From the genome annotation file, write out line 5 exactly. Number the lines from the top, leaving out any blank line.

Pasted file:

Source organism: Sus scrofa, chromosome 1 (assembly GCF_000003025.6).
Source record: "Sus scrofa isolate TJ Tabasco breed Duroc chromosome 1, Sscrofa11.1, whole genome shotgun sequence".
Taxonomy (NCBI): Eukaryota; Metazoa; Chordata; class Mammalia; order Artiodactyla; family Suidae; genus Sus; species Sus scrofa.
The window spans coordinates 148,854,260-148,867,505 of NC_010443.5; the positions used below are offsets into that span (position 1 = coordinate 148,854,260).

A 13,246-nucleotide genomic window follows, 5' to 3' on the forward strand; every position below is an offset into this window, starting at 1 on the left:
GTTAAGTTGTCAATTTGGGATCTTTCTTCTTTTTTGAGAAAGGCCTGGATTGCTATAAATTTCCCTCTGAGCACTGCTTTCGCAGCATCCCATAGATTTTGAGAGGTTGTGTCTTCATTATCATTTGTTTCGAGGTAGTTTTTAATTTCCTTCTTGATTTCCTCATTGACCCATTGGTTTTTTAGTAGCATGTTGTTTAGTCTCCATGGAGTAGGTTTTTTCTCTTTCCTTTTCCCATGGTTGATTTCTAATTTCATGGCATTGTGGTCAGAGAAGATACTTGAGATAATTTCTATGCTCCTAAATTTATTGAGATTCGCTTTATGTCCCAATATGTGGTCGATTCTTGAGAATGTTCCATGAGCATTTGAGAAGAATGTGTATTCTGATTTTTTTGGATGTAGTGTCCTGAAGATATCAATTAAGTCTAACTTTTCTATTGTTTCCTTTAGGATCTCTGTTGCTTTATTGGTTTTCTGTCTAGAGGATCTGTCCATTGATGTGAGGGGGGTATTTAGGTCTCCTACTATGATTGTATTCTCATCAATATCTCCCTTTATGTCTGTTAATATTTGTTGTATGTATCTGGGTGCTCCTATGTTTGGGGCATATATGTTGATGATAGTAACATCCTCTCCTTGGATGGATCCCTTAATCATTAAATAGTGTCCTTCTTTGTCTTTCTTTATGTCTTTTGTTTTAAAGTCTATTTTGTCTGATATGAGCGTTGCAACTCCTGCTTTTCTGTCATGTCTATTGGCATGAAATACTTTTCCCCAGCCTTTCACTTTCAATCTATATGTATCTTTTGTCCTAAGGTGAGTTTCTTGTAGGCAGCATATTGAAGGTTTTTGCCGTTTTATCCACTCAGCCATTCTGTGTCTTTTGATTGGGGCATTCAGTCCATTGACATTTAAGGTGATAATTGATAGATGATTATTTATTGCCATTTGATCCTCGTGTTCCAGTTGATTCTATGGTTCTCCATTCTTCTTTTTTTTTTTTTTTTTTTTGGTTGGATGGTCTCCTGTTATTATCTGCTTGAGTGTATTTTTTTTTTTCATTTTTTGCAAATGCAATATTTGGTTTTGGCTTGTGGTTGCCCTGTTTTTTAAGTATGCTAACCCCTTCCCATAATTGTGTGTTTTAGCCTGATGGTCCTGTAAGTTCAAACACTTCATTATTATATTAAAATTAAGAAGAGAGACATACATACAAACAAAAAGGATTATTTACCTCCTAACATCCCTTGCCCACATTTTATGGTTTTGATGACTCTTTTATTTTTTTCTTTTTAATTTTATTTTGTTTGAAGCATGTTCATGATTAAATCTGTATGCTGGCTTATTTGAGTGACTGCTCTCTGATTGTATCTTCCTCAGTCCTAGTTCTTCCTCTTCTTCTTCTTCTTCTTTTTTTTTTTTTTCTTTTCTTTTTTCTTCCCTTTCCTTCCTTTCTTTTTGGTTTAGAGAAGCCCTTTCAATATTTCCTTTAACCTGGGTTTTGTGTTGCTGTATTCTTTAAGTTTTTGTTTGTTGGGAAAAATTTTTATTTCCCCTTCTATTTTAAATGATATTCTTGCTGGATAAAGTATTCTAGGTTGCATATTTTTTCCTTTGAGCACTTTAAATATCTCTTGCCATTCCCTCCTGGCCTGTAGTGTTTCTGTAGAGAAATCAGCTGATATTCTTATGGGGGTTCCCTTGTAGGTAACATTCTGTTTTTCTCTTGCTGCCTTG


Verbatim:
A 13,246-nucleotide genomic window follows, 5' to 3' on the forward strand; every position below is an offset into this window, starting at 1 on the left: